Greece could begin the tender for the country’s first major integrated resort casino in September, while dodging old claims of illegal state aid to government-run casinos.
Last week, the Hellenic Gaming Commission (HGC) announced the launch of a public consultation on the terms of the sole casino license at the proposed €8b integrated resort at Athens’ former Hellinikon airport. Interested parties have been asked to submit their comments and proposals before September 10.
The Greek regulator has been under pressure to commence the tender, given the government’s expectations for the mammoth project’s ability to jumpstart the country’s ailing economy. It’s been four years since an international consortium signed a 99-year land lease and the government is itching to realize the thousands of jobs the project is expected to create.
Progress on the resort, which will include hotels, theme parks, conference and exhibition facilities and a whole lot more, is also a key condition of the government’s ongoing financial bailout from the European Union and the International Monetary Fund.
To date, Europe lacks a major integrated resort, although Melco International Development is in the process of building its €550m City of Dreams Mediterranean venue in Cyprus, which expects to launch its first phase by 2021. Hard Rock International is also planning a €2b Hard Rock Entertainment World project in Spain that aims to be fully complete within five years.
Greece currently has nine operational casinos, and plans are afoot to authorize three additional casinos on the islands of Crete, Mykonos and Santorini. These venues rely primarily on a local clientele, but the government hopes the new resort will give international tourism the necessary kick in the rear.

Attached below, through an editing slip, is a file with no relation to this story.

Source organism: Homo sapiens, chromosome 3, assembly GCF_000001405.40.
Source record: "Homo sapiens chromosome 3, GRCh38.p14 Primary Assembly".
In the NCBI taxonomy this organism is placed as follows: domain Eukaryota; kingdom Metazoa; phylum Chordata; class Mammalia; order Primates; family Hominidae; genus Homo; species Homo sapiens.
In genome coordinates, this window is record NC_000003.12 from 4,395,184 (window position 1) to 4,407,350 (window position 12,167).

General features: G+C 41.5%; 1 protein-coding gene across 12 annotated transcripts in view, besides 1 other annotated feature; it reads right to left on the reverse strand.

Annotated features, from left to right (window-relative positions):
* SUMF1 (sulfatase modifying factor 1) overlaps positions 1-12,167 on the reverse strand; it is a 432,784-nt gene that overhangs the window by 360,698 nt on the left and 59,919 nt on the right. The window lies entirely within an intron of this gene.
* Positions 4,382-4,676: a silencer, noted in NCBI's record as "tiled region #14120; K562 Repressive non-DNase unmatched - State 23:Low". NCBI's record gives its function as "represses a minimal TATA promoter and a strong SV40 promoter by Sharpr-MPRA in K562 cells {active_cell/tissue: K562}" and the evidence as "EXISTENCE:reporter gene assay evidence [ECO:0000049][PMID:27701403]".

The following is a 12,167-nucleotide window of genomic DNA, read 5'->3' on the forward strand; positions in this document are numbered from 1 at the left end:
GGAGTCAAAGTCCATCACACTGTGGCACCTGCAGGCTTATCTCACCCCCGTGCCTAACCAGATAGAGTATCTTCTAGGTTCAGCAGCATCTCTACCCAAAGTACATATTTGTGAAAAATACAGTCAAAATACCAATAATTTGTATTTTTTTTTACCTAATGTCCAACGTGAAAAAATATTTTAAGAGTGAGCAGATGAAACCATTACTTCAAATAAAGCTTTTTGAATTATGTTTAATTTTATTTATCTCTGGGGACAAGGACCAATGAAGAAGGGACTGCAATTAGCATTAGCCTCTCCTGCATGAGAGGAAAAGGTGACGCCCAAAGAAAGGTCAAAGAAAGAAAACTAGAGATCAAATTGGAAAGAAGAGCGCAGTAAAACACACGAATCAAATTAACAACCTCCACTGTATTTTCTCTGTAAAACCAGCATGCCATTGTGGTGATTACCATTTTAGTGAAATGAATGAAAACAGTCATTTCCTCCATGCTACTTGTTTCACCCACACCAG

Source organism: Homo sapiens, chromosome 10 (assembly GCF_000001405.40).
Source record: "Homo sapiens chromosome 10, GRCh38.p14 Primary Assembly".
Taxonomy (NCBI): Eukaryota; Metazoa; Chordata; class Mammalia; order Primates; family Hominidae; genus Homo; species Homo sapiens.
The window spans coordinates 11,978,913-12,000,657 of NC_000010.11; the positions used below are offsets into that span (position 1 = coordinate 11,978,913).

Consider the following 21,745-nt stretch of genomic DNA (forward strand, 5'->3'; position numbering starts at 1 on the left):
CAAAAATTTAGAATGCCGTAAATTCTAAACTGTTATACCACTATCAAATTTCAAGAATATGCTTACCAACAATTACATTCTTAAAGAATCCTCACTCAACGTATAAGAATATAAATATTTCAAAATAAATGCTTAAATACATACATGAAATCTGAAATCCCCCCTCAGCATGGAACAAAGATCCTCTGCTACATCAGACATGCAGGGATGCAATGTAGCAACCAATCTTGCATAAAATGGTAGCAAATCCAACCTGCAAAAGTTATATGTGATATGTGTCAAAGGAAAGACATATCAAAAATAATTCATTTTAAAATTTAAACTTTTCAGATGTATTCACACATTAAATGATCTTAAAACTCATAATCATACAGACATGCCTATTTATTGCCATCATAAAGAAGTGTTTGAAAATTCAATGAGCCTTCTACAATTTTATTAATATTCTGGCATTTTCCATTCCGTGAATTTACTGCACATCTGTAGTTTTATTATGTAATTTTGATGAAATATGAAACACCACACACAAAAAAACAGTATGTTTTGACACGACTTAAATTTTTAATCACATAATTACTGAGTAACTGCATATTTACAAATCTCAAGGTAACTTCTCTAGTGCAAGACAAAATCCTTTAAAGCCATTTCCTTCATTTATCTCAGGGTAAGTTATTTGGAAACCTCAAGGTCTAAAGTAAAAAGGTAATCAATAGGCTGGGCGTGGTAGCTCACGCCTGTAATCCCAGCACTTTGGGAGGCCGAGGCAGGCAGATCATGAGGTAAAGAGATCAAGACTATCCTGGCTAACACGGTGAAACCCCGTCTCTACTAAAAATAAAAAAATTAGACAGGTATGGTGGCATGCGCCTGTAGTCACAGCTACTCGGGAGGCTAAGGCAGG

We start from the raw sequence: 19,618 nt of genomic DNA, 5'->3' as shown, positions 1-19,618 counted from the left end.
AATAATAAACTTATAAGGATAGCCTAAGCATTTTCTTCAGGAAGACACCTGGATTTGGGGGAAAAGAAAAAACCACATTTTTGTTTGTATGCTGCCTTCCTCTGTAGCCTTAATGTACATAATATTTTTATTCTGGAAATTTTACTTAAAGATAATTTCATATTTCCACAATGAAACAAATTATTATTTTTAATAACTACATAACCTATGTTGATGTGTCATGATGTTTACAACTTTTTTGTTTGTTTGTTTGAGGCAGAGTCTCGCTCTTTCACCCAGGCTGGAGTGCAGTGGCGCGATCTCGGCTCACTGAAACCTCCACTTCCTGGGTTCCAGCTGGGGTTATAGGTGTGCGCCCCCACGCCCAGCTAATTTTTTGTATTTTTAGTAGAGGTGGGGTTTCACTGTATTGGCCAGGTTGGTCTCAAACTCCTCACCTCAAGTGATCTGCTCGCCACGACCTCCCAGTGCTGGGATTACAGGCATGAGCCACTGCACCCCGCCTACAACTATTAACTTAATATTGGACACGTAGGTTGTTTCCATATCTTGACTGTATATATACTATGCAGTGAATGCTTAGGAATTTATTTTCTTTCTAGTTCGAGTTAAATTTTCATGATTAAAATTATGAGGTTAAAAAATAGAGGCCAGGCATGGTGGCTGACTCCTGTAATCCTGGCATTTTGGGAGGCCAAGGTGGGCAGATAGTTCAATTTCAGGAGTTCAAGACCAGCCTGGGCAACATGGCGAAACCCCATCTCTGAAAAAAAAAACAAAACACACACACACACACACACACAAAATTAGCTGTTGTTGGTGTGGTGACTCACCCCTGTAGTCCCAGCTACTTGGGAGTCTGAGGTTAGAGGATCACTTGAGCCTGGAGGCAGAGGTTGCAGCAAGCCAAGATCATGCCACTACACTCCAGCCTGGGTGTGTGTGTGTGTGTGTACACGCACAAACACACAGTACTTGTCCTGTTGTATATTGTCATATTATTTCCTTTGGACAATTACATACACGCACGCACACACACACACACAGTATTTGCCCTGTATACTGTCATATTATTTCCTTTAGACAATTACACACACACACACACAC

Greece recently approved legislation that introduced a sliding tax scale, starting at 20% on annual revenue up to €100m, falling incrementally to 8% for revenue above €500m. Annual license fees are 1% of gross gaming revenue, plus a 2% municipality tax.
ILLEGAL STATE AID? WHATCHA GONNA DO…
Meanwhile, the European Commission (EC) has dropped its investigation into whether the Greek government’s selective implementation of casino entry fees constituted illegal state aid. The case dates back to 2011, when the EC criticized Greece for requiring private casinos to charge higher entry fees than state-owned casinos.
The EC originally ordered Greece to repay the difference to the private casinos, but this decision was overturned in 2014 and upheld by the European Court of Justice after the state imposed a uniform entry fee. The EC now says it has closed its infringement procedure against the state, in keeping with its newfound disdain for sullying its hands with gambling-related issues.